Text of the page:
PolicyKit and malware, was: What I HATE about F11

David Zeuthen davidz at redhat.com
Thu Jun 18 16:26:55 PDT 2009


On Thu, 2009-06-18 at 21:11 +0100, Richard W.M. Jones wrote:
> On Thu, Jun 18, 2009 at 03:02:53PM -0400, Matthias Clasen wrote:
> > On Thu, 2009-06-18 at 19:09 +0100, Richard W.M. Jones wrote:
> > > Can the malware inject code into the process which gained the
> > > authentication (eg. using ptrace)?
> > 
> > Once you have malware running in your session, there's probably more
> > important stuff to worry about, like all your data in ~/.firefox...
> Right, but this is about privilege escalation (malware trying to gain
> root).  However I agree that it's bad enough if you have any malware
> in your session.
> I'm only interested BTW.  I'm not saying this is a real exploit :-)

As others have said, if you have malware in your session then you've
basically lost already.

The observation to make here is that for truly dangerous stuff, such as
installing unsigned software (PackageKit) or running programs as root
(pkexec), you _always_ use one-shot authorizations. There is even a
facility to customize what is shown to the user in a way that is not
spoofable [1]. 

But for e.g. applications where you repeatedly need to continuously do
operations over and over again, such as a disk utility app for example,
it's not really convenient having to type in your password over and over
again. As noted in many many places about both usability and security,
authentication dialogs are, in general, bad - they don't really add any
real security, they confuse users and they disrupt workflows.

So for applications where the authorization to do stuff is kept (for a
limited time and only limited to the process doing it), sure, malicious
code running as the same uid can inject code and take advantage of that
authorization. It doesn't even need to use ptrace, there's a lot of
other well-known ways to inject code. Including, but not limited to
taking advantage of the windowing system (e.g. X11) and the
accessibility framework.

But the point is really that said malicious code can't do a lot of harm.
At worst it can manage your networks, update installed packages with
newer signed versions and, if the user happens to run the disk utility
app, format some disks that are not already mounted and maybe change the
time zone. Not very exciting, compared to some much higher value targets
in e.g. ~/.firefox or ~/.evolution.

Of course, if the user wanted, he could configure PolicyKit so it always
prompts for authentication whenever the user requests services from a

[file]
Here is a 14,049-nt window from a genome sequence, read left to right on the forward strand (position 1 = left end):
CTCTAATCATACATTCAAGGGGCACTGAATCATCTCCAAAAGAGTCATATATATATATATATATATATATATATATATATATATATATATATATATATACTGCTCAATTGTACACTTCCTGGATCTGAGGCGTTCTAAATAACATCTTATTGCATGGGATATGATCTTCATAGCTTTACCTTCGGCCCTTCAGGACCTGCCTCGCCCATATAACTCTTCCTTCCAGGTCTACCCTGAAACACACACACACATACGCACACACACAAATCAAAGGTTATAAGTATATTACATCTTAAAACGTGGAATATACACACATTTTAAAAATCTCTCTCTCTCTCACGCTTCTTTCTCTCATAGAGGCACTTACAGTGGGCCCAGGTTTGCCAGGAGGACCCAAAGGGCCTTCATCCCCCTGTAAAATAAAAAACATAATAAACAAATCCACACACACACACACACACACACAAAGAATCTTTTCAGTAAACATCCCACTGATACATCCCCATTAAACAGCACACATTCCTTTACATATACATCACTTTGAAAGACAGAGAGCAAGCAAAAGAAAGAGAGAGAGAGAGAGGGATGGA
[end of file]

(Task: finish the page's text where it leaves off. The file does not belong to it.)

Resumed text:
Mechanism. Or you can use the existing nullbackend (shipped with polkit)
to always deny service (it's what you want to use for servers). But then
you turned a relatively good desktop user experience into a horrible
one. Ie. not worth the effort. Unless maybe you are the DoD (and that's
exactly why PolicyKit is pluggable so orgs/sites/etc can define their
own authorization policy.)

Anyway, the goal of PolicyKit isn't to fix the "cope with malware in
your session" problem. That problem is much much harder to fix and it
requires us to depart from the model where the whole user session is a
single security context.

Hope this clarifies.


[1] : except of course that right now the authentication agent runs in
your user session. This means it is susceptible to the same attacks as
anything else in the session including ptrace and xspy. So you can
easily inject code into this process to capture passwords or spoof

Anyway, the way we want to solve this is to add a "secure" desktop.
Whenever we have the need to prompt the user for a password, we bring up
the "secure desktop". This would be a completely different session using
a separate X server and with only well-known and trusted programs
running in it. We'd run, ideally, all password prompts in this session.

User-experience-wise the user won't notice this implementation detail
since we can composite it to run on top of the normal desktop. We'd want
to make it hard to spoof though - there's a couple of well-known ways to
do this as well (make it show something your sessions can't know, make
it do something your session can't do (require you press ctrl+alt+del)).

Users of this "secure desktop" would include 

 - PolicyKit Authentication Agents

 - Screensaver

 - GVfs
   - the gvfs backends needing the passwords don't use UI so it is
     possible to secure these programs so you can't get to them via

 - Other things needing passwords
   - IM programs such as Empathy
   - ...

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